How One System Leverages Police Use of Force Data
Editor’s Note: Bob Scales is the managing partner of Sanford Olson & Scales. Mr. Scales was a Deputy Prosecutor in King County, Washington from 1994 to 2000 and he served as a public safety policy advisor to three Seattle mayors for over a decade. This is the final post in a three-part series. Read the first and second post here.
Across the country, police departments are under increasing pressure to become more open and transparent. Last year President Obama launched the Police Data Initiative which has gathered over 100 different datasets from 75 police departments. While the raw data has been posted online in spreadsheets, the scope of the information varies from agency to agency limiting its value for research purposes.
According to a recent report from the Rand Corporation, “police organizations need the capacity to collect, process, and analyze data and then apply the results constructively.” In order to develop evidence-based best practices, we need to have an accurate, consistent, and comprehensive data source that will allow us to evaluate the effectiveness of policies and programs. The required data already exists within every police department, but it is rarely compiled or stored in a format that is suitable for analysis.
We (Sanford Olson & Scales) developed the Police Force Analysis System™ (P-FAS) to extract the salient information from existing police incident reports and officer narrative statements using a standardized coding schema. The agency is given a series of interactive dashboards that provide a comprehensive risk assessment using the governing legal standards to determine the constitutionality of force used. P-FAS contains force data from multiple departments which, for the first time, permits interagency comparisons of force practices.
The system helps police departments assess their risks, improve their practices, and measure the outcomes of reform. P-FAS provides both qualitative and quantitative information that can be used to identify officers with a higher risk profile permitting early interventions and reducing complaints and lawsuits. Ongoing data collection enables longitudinal studies that can assess the impacts and outcomes of changes to policies, practices, and training programs.
Support Existing Police Efforts
Earlier this year, the Vice President of Lexipol called P-FAS the “most comprehensive police force analysis system,” he had ever seen. Some agencies have posted their P-FAS dashboards on their websites providing the public with an unprecedented view inside local law enforcement practices. Continued use of the system in conjunction with proactive management practices will help agencies reduce their liability from complaints and lawsuits and improve the community’s trust and confidence in their officers. Hundreds of millions of dollars are being spent each year to support policing reforms including new technologies like body worn cameras. Unfortunately there is very little money being spent on research and evaluation, leading many departments to abandon their efforts to implement expensive unproven reform programs.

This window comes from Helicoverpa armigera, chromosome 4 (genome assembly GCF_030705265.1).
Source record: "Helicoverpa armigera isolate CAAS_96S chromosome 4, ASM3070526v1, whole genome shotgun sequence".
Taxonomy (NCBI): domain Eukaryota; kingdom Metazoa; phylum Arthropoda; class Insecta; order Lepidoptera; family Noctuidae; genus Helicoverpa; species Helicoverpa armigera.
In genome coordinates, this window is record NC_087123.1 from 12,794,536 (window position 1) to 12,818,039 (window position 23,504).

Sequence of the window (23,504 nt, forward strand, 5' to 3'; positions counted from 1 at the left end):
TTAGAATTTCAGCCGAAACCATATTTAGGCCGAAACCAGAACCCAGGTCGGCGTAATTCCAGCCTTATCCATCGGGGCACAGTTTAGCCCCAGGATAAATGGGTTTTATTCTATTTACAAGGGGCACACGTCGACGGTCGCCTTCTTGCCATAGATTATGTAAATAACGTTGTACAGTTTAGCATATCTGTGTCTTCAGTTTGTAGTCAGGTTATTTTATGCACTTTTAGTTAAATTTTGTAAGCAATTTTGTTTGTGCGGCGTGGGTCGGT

Future Opportunities in the State of Washington and Beyond
We are in the process of building a statewide force analysis system for the 274 law enforcement agencies in Washington State. We have collected more than 10,000 use of force reports and are working with Seattle University’s Center for the Study of Crime and Justice to obtain grant funding to build the database. We have presented some of our preliminary findings to the Washington State Joint Legislative Task Force on Deadly Force and Community Policing (video starts at 3:07:00) and we are working with agencies in several states to help them improve their use of force policies and training programs. Our ultimate goal is to build a national use of force database that will support research and best practice development. The costs to build such a system would be a small fraction of the payments made for police misconduct litigation and the costs of implementing comprehensive policing reforms. A national policing data network could be developed for an average cost of less than $2,000 per agency.
You can’t manage what you don’t measure. We cannot expect to make significant strides in reforming our police agencies and improving community trust in law enforcement until we are able to measure the impacts of our efforts. Creating a national use of force database is the first step to reaching that goal.
If you’d like to learn how to create your own compelling visualizations, sign up for our free online course on Visualization and Communication through the Socrata Data Academy.